There have been several media reports about younger investors who are scared to put their money in stocks, but there's some evidence to suggest otherwise. Here's what millennials are doing in their portfolios, and some advice on how millennials can create excellent portfolios that could deliver outstanding returns for decades to come.
What are millennials really doing?
According to Nicole Sherrod, managing director at TD Ameritrade, millennials are doing a good job of saving and investing. "Not only do 38% of our new accounts belong to millennials, but they are investing heavily in individual stocks," she said.
TD Ameritrade's recently completed thinkorswim Challenge, a four-week investing competition among college students, sheds some light into the type of companies millennials have their eye on. Of the 1,600 participants, the five most popular stocks to invest in were:
- Netflix (NASDAQ:NFLX)
- Apple (NASDAQ: AAPL)
- Amazon.com (NASDAQ:AMZN)
- Facebook (NASDAQ:FB)
- Tesla Motors (NASDAQ:TSLA)
This isn't that far off from what TD Ameritrade's entire customer base invests in. Apple is by far the No. 1 holding among all account holders -- in fact, approximately $17 billion worth of Apple stock is held in TD Ameritrade accounts. Facebook is a distant second, followed by General Electric, TD Ameritrade itself, and AT&T.
According to Sherrod, millennials like to invest in companies with visible brands that they see in their everyday lives, which is evident from their top five choices. In addition, millennials are more likely to invest in socially responsible companies -- in fact, 80% of 18- to 32-year-olds say they wouldn't invest in a company they perceive as negative in this regard.
Those companies are great, but ...
Now, all of those companies certainly are excellent businesses with lots of potential. However, a portfolio consisting of Netflix, Apple, Amazon, Facebook, and Tesla isn't exactly diversified, nor is it low-risk. Anyone who follows Netflix has seen firsthand how devastating even a single bad quarter can be, and stocks such as Tesla still have a long way to go before they have a "mature" business.
The reality is that the bulk of millennials' portfolios should be made up of stocks that they probably would consider "boring." I'm talking about the companies with predictable earnings, growing dividends, and stable businesses. Companies such as Johnson & Johnson (NYSE:JNJ) and Procter & Gamble (NYSE:PG) come to mind.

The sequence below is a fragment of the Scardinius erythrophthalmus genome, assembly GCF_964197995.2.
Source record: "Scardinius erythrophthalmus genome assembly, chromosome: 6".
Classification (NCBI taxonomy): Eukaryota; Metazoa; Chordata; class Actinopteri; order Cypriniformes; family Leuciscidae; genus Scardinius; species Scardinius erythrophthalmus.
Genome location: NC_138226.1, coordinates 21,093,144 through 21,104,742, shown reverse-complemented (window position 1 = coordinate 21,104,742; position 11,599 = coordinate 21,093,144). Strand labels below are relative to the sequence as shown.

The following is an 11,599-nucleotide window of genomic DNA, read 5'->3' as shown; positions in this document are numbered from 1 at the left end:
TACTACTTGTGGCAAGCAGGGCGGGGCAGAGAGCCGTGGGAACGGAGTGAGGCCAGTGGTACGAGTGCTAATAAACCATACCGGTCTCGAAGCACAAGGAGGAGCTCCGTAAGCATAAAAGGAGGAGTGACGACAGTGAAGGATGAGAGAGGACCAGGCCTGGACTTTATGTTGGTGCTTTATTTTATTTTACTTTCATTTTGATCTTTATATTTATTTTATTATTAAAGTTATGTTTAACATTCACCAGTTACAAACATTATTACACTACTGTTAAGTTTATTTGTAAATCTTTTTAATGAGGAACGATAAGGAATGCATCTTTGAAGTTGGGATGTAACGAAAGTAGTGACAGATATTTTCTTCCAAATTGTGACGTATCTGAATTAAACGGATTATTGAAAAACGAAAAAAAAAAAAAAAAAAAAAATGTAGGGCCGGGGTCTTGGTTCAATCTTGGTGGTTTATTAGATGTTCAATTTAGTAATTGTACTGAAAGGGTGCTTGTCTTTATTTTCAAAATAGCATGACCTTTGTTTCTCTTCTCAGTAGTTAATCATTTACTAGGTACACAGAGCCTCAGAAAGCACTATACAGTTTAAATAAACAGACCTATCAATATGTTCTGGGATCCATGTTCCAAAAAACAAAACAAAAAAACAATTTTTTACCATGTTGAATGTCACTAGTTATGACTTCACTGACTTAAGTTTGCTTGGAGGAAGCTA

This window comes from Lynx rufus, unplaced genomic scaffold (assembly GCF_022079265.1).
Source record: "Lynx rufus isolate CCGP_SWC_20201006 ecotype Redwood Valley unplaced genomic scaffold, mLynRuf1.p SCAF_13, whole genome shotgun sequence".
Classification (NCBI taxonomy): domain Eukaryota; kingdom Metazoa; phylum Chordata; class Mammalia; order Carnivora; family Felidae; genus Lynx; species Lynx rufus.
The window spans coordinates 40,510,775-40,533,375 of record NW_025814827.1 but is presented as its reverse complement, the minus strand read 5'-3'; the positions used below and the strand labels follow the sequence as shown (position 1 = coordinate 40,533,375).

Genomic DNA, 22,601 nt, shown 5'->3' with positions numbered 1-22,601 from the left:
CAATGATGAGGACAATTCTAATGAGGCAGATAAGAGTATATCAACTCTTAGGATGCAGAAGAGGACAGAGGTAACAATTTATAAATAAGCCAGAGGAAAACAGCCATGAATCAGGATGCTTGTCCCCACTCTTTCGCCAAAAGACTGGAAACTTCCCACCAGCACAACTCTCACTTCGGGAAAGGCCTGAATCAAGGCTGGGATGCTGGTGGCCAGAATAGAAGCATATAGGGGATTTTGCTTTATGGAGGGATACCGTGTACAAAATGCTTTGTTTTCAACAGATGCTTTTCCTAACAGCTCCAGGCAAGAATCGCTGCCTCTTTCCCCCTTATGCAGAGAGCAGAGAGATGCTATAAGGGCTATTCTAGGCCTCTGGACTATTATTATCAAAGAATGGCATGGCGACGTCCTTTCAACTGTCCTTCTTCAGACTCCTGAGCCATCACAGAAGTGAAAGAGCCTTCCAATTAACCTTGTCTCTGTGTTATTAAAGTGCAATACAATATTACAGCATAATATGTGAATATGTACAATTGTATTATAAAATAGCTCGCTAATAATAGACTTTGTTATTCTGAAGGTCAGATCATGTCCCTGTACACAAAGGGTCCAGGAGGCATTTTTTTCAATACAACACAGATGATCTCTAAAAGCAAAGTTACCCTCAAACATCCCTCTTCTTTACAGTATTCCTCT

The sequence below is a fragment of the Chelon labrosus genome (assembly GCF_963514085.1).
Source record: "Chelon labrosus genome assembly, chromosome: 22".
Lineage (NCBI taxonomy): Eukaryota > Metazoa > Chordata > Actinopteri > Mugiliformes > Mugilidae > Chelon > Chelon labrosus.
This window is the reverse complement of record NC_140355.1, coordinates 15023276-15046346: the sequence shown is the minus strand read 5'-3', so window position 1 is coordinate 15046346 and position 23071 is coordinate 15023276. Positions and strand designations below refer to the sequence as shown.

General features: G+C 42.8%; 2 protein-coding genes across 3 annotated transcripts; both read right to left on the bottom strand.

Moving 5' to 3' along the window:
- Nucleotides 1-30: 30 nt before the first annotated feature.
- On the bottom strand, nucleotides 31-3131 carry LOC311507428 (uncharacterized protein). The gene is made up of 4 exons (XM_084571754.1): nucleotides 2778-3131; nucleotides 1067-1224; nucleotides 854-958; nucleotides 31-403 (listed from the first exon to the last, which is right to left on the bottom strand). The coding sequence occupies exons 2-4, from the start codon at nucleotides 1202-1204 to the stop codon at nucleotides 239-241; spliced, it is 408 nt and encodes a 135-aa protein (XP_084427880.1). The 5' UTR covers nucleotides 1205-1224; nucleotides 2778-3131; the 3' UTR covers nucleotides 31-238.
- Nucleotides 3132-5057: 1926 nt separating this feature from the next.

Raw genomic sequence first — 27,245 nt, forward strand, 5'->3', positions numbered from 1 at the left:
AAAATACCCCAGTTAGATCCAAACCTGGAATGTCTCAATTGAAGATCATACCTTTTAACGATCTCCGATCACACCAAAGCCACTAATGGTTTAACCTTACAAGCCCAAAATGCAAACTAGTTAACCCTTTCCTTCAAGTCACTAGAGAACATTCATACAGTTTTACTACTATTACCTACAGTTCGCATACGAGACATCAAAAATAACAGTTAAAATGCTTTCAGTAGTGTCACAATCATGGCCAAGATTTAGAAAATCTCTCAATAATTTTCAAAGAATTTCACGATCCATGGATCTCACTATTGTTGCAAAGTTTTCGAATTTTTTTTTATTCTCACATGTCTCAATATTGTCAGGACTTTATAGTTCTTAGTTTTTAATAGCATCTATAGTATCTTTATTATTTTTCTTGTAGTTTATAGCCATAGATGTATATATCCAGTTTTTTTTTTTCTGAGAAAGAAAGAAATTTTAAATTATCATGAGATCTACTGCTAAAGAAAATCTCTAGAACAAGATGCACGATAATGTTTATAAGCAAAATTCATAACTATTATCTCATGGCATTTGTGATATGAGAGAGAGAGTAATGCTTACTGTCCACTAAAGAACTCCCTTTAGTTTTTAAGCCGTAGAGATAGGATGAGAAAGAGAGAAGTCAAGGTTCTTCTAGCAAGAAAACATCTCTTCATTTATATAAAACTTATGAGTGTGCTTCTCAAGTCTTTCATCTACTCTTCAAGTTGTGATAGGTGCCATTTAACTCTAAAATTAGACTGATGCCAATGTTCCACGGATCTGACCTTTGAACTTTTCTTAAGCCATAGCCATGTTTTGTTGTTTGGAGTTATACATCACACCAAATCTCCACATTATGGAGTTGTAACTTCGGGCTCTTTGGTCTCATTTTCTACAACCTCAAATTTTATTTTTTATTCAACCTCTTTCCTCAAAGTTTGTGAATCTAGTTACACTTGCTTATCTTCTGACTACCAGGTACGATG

These companies increase their dividends like clockwork, and it may surprise millennials to know that they actually can outperform the market over long periods. Just look at how these "boring" stocks have done over the past 25 years compared with the S&P 500.
The popular misconception is that these stocks are meant for "old people" and income investors -- believe me, I'm in my 30s, and several friends have told me I invest like an old man when I buy tried-and-true stocks such as AT&T and Realty Income. However, these stocks actually make the most sense in younger investors' portfolios, where the power of compound interest can produce incredible wealth over time.
Just to illustrate the point, let's say you're 25 years old and that you invest $5,000 per year for the next 40 years -- a total of $200,000. If you earn an average total return of 10% per year, which is actually less than those "boring" stocks have produced, how much do you think your portfolio will be worth by the time you're 65 and ready to retire -- $500,000, or maybe $1 million?
It may surprise you to know that a 10% rate of return would result in more than $2.4 million. That's why it's so important to build a diverse base of reliable, solid income stocks in your portfolio.
The Foolish bottom line
By all means, if you like Netflix as a company, there's nothing wrong with investing in it. The same goes for the rest of the "it" stocks on millennials' minds. However, keep in mind that investments like this should be a small part of your long-term strategy. People rarely go broke with a portfolio of high-quality stocks that have been consistently profitable for decades, but people do go broke by throwing all of their money after "the next big thing."
In a nutshell -- it's fantastic that millennials are trying to capture the incredible wealth-building power of the stock market. Now we just need to work on building smart portfolios of long-term winners, and the coming retirement crisis we keep hearing about may actually be avoidable.
Matthew Frankel owns shares of AT&T; and Realty Income.. The Motley Fool owns shares of and recommends Amazon.com, Apple, Facebook, Netflix, TD Ameritrade, and Tesla Motors. The Motley Fool owns shares of General Electric Company. The Motley Fool recommends Johnson & Johnson and Procter & Gamble. Try any of our Foolish newsletter services free for 30 days. We Fools may not all hold the same opinions, but we all believe that considering a diverse range of insights makes us better investors. The Motley Fool has a disclosure policy.